53 F3d 343 United States v. Lopez-Terrazas

UNITED STATES of America, Plaintiff-Appellee,
Mauro LOPEZ-TERRAZAS, Defendant-Appellant.

No. 94-2076.

United States Court of Appeals, Tenth Circuit.

March 20, 1995.

53 F.3d 343
NOTICE: Although citation of unpublished opinions remains unfavored, unpublished opinions may now be cited if the opinion has persuasive value on a material issue, and a copy is attached to the citing document or, if cited in oral argument, copies are furnished to the Court and all parties. See General Order of November 29, 1993, suspending 10th Cir. Rule 36.3 until December 31, 1995, or further order.

Before MOORE, ALDISERT*, and BALDOCK, Circuit Judges.


ALDISERT, Circuit Judge.

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After examining the briefs and appellate record, this panel has determined unanimously that oral argument would not materially assist the determination of this appeal. See Fed.R.App.P. 34(a); 10th Cir.R. 34.1.9. The case is therefore submitted without oral argument.


Mauro Lopez-Terrazas is a Mexican citizen and legal resident of the United States. While re-entering the United States, Appellant was stopped at an immigration checkpoint on Highway 185. A legal search of his vehicle revealed 93.76 pounds of marijuana. Appellant was charged with and convicted of possession with intent to distribute less than 50 kilograms of marijuana in violation of 21 U.S.C. Secs. 841(a)(1) and 841(b)(1)(D). He appeals and argues (1) abuse of discretion in allowing the prosecution to reopen its case; (2) error in refusing to give a requested jury instruction; (3) plain error in prosecution's misstatements during closing argument; and (4) clear error in failing to find that Appellant was a minor participant under U.S.S.G. Sec. 3B1.2. We have jurisdiction under 28 U.S.C. Sec. 1291, and affirm the conviction and sentence imposed by the district court.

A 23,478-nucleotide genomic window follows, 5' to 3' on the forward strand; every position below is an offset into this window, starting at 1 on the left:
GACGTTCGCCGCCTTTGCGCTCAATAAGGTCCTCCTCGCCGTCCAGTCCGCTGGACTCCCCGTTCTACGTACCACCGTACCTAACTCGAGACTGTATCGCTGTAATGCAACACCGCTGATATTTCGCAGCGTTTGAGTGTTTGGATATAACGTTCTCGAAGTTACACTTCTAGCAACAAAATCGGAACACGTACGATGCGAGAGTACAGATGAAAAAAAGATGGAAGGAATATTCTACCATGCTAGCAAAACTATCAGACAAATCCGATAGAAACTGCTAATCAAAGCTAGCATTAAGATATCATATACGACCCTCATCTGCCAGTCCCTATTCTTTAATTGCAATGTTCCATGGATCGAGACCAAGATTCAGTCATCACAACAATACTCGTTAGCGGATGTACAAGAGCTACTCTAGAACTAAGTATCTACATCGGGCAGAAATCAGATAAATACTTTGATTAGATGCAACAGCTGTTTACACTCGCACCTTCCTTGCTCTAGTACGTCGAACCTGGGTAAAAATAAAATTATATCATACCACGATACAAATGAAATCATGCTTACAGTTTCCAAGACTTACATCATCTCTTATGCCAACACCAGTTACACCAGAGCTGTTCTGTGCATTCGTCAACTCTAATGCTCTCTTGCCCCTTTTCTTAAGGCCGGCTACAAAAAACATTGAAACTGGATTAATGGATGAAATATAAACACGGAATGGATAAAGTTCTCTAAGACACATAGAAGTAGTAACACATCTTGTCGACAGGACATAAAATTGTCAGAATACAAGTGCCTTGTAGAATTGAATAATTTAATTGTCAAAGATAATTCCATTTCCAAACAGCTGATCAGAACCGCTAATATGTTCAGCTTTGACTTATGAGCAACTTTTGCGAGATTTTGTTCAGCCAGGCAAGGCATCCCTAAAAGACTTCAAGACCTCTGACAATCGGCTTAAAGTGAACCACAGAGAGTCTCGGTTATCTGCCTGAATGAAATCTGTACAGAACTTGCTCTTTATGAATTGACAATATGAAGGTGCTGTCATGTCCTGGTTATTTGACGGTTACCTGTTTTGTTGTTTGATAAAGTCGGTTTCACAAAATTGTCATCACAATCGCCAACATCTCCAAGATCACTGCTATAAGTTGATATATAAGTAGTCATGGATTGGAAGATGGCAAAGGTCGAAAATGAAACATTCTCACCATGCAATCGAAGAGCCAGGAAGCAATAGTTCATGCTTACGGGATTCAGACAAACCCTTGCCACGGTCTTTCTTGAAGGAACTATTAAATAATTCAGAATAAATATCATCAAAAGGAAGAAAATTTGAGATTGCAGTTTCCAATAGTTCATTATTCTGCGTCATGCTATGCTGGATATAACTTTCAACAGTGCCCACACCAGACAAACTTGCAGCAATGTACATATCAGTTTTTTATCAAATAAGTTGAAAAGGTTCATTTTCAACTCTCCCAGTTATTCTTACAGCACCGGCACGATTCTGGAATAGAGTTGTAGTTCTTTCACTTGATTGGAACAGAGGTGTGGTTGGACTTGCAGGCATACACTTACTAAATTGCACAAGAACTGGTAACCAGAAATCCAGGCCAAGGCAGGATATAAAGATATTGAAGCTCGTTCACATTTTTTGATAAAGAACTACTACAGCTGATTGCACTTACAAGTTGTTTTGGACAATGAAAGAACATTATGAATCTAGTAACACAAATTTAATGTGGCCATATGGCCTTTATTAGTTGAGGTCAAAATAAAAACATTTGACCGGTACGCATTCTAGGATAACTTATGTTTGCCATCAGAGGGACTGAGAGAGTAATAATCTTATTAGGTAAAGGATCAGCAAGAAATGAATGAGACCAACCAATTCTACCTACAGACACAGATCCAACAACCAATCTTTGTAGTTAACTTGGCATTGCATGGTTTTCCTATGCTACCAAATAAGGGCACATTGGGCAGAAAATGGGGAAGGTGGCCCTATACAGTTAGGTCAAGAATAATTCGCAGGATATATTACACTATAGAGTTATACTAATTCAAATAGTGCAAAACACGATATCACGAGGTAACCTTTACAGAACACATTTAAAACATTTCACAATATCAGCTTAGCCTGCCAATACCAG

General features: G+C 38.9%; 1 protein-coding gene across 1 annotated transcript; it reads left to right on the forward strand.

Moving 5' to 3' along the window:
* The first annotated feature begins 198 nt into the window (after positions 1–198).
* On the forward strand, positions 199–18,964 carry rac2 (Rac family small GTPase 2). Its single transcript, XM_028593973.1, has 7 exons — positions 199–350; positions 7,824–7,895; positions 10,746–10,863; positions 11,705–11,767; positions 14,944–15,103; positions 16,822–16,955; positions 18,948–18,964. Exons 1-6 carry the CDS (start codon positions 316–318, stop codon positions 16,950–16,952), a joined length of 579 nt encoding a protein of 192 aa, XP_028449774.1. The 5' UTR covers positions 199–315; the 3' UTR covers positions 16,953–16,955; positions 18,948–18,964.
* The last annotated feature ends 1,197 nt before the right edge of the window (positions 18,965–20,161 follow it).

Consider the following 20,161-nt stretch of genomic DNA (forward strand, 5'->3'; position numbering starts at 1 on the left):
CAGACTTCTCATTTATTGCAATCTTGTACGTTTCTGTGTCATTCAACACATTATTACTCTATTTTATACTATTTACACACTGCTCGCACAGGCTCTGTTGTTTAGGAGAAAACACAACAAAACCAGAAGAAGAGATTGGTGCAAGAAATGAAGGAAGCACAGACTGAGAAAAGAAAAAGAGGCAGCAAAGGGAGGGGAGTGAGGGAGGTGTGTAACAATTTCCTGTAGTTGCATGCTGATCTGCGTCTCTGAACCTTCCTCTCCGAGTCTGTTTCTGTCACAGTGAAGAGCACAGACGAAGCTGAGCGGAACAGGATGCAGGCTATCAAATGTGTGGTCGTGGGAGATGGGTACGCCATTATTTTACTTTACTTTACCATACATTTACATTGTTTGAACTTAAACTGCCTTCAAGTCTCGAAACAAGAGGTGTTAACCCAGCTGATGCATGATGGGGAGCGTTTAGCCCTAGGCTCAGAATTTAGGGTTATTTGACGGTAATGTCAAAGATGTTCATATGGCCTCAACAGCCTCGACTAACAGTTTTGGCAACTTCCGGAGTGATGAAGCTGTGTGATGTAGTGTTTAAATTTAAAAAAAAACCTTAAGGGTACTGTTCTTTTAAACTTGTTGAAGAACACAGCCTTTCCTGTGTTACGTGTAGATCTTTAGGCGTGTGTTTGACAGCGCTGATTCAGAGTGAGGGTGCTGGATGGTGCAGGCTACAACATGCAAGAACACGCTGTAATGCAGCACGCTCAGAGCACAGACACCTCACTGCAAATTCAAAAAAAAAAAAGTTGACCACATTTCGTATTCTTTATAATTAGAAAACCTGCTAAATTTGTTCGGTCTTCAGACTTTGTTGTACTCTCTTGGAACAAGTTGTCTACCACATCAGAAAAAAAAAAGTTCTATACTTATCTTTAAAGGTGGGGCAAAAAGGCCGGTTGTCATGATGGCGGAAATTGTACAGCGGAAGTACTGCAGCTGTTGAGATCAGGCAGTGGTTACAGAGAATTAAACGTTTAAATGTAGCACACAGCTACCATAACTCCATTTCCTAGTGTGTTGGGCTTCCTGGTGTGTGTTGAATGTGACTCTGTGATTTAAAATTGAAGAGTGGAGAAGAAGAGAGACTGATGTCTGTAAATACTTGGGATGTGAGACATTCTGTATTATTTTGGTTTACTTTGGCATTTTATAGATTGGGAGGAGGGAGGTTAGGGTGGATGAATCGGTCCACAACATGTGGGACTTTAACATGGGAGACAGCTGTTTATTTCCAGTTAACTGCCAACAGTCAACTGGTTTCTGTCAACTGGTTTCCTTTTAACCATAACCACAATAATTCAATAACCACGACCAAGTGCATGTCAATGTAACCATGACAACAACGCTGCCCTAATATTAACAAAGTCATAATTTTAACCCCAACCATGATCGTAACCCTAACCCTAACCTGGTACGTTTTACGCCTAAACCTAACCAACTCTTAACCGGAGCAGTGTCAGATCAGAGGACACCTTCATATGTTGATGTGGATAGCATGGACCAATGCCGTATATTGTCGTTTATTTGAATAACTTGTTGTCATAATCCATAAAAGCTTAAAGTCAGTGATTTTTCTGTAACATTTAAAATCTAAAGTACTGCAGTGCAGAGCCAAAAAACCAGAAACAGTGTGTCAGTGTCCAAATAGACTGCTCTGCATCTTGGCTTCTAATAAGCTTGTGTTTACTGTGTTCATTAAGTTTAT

The trial court has wide discretion in allowing a party to reopen its case after resting. Massey v. United States, 358 F.2d 782, 786 (10th Cir.), cert. denied, 385 U.S. 878 (1966). "Such discretion is not abused where there is no suggestion of surprise, and no further preparation is required to meet the testimony." United States v. Alderete, 614 F.2d 726, 727 (10th Cir.1980); see also United States v. Montgomery, 620 F.2d 753, 757 (10th Cir.), cert. denied, 449 U.S. 882 (1980). The district court permitted the prosecution to reopen its case and to enter testimony from an experienced border patrol agent who testified that some Mexicans maintain eye contact with him and others do not. This testimony was entered to rebut the defense's expert witness who testified that eye contact between a Mexican citizen and an authority figure would have demonstrated a threat. There is no suggestion that the additional rebuttal surprised the Appellant, or that any further preparation was necessary to meet this testimony. Simply put, there was no prejudice.